Is "hold out a promise" the same meaning as "make a promise"? Or did I misunderstand them? I found definitions for "make a promise", but couldn't find definitions for "hold out a promise".
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Jon is correct, and I am such a beginner that I hesitate to horn in here, and I do so only to make certain that the answer is absolutely clear. Please pardon the intrusion.
It's a bit confusing because there are two verbs used, but neither is used as they normally are. "Make" a promise? "Hold" out a promise?
To make a promise is a common expression meaning that you have vowed to another person that you will follow through on certain matters, such as your intent to marry her, or clean the front yard, or go grocery shopping. It is a direct declaration between two or more people.
On the other hand, to hold out a promise refers to a situation that appears to point to a particular conclusion, that a promise will end in a certain way. The three-week-old milk bottles held the promise of containing rotten milk, so we threw them away.
Something can "hold promise," meaning that it may offer the prospect of beneficial but not yet realized consequences. A person may "withhold a promise," meaning that the person declines to become duty-bound to perform something. And of course a person can "hold out X" in the sense of extending X in his or her hand. But the phrase "hold out a promise," I think, lies in a murky realm of its own, apart from those relatively clear alternatives.
The likeliest intended meaning of any contextless instance of "hold out a promise," in my opinion, is the meaning that I gave above for "hold promise." But it's at least possible that the speaker/writer intends the phrase in the sense of dangling the possibility of a future promise in front of someone, without committing to it in the present. Or again (as you suggest) the person could simply mean "make a promise." In any event, the wording as given is both inherently confusing and readily avoidable, which are two good reasons not to use it.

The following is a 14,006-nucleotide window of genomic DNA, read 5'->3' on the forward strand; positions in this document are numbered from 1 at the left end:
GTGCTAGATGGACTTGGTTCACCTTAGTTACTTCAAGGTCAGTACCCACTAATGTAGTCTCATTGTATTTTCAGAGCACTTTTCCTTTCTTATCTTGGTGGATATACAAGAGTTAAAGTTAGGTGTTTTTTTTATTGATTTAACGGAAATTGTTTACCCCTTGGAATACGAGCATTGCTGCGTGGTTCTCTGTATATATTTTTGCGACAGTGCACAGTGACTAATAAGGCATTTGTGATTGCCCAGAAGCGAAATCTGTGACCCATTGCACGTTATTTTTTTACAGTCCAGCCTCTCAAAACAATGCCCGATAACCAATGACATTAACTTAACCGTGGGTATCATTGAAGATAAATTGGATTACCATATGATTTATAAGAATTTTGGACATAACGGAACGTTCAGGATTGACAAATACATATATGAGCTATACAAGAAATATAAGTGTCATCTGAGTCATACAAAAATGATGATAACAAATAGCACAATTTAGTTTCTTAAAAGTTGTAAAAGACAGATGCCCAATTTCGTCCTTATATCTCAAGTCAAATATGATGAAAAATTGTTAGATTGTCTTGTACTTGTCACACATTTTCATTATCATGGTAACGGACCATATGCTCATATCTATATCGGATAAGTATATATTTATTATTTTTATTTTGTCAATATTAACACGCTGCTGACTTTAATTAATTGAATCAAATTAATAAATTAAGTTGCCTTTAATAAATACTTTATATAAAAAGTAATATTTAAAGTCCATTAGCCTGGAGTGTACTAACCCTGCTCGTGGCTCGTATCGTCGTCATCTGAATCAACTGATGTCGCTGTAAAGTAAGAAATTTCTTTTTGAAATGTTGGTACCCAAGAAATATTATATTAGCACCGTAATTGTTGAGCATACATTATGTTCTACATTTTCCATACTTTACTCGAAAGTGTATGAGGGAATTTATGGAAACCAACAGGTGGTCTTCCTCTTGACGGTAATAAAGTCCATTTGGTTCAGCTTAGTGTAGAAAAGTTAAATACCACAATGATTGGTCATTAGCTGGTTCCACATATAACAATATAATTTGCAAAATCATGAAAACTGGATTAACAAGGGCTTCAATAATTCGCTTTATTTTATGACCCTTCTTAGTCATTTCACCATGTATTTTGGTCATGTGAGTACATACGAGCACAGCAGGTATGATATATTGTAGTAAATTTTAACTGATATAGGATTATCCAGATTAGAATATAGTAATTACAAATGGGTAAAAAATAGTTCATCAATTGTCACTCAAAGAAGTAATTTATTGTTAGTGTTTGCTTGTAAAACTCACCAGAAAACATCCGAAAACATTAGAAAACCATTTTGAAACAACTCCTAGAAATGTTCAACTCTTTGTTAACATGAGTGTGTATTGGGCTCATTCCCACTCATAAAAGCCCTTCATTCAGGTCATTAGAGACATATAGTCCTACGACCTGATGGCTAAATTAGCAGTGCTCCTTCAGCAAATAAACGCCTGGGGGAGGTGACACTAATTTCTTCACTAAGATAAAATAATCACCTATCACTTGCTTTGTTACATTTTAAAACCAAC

EDIT: To follow up on the "dangling a promise" meaning of "hold out a promise," I note that two of the first three unique Google results for "hold out a promise" are as follows:
From a sermon by Joshua Brooks (1840):
From a Denver Post story (2011):
In both instances, the author's focus on the dangling of the promise serves immediately afterward to underscore the falseness of the promise.
I would have thought this was a general reference, but an attempt to find such a reference has failed, so I'll answer instead.
It's close to "make a promise", but "make a promise" generally means promise in the sense of a declaration that one will do (or refrain from doing) something. (The similar "hold [someone] to their promise" means to insist that that promise be kept).
"Hold out a promise" uses promise in the sense "a reason to expect something".
So if I said "the government made a promise that the tax changes would increase exports" that means that they actually said that exports would increase.
Whereas if I say "the tax changes hold out a promise of increasing exports," that means that I believe that exports will increase.
People make a promise. Anything, including people, but mostly conditions and events, hold out a promise.
It's not the same meaning. In make a promise, the meaning applicable is,
and in hold out a promise,